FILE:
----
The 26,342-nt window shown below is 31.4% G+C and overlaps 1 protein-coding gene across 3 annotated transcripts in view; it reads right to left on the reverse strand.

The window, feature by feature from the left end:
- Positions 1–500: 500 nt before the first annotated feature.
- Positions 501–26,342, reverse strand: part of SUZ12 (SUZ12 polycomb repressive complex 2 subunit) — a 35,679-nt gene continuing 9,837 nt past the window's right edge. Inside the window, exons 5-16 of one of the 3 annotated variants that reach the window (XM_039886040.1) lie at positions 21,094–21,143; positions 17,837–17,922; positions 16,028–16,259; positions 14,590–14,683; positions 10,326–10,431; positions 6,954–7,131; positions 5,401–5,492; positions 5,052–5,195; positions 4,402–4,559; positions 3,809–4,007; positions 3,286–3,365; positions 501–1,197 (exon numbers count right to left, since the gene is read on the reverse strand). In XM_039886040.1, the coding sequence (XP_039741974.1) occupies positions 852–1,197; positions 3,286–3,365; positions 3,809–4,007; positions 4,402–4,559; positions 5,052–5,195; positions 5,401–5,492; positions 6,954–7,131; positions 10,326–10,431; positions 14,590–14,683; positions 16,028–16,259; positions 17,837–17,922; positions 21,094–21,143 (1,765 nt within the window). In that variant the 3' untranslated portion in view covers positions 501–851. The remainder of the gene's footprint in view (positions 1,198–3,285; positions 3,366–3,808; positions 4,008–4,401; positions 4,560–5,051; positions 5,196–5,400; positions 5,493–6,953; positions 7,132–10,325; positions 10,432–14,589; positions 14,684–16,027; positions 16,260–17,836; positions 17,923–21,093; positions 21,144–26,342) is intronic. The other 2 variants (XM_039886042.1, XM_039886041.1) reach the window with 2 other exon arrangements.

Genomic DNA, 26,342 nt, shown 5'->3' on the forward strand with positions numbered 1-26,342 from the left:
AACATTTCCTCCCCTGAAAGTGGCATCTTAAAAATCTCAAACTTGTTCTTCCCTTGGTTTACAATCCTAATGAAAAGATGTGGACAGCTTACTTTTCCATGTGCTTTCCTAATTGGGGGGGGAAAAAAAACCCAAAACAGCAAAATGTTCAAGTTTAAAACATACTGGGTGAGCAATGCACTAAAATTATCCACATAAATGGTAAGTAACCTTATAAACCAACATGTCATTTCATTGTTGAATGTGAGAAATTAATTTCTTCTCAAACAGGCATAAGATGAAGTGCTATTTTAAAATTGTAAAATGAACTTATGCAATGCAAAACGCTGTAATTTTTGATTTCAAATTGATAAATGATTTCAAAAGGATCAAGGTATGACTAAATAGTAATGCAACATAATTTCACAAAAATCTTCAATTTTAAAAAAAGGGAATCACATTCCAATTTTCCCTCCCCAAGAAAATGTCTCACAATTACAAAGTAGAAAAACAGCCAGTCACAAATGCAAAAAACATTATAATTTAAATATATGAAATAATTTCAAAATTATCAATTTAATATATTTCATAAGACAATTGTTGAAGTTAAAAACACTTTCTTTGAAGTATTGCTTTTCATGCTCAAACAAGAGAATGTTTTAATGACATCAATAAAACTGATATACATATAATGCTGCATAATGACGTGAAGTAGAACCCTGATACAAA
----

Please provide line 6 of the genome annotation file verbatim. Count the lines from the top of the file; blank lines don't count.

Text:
AACATTTCCTCCCCTGAAAGTGGCATCTTAAAAATCTCAAACTTGTTCTTCCCTTGGTTTACAATCCTAATGAAAAGATGTGGACAGCTTACTTTTCCATGTGCTTTCCTAATTGGGGGGGGAAAAAAAACCCAAAACAGCAAAATGTTCAAGTTTAAAACATACTGGGTGAGCAATGCACTAAAATTATCCACATAAATGGTAAGTAACCTTATAAACCAACATGTCATTTCATTGTTGAATGTGAGAAATTAATTTCTTCTCAAACAGGCATAAGATGAAGTGCTATTTTAAAATTGTAAAATGAACTTATGCAATGCAAAACGCTGTAATTTTTGATTTCAAATTGATAAATGATTTCAAAAGGATCAAGGTATGACTAAATAGTAATGCAACATAATTTCACAAAAATCTTCAATTTTAAAAAAAGGGAATCACATTCCAATTTTCCCTCCCCAAGAAAATGTCTCACAATTACAAAGTAGAAAAACAGCCAGTCACAAATGCAAAAAACATTATAATTTAAATATATGAAATAATTTCAAAATTATCAATTTAATATATTTCATAAGACAATTGTTGAAGTTAAAAACACTTTCTTTGAAGTATTGCTTTTCATGCTCAAACAAGAGAATGTTTTAATGACATCAATAAAACTGATATACATATAATGCTGCATAATGACGTGAAGTAGAACCCTGATACAAA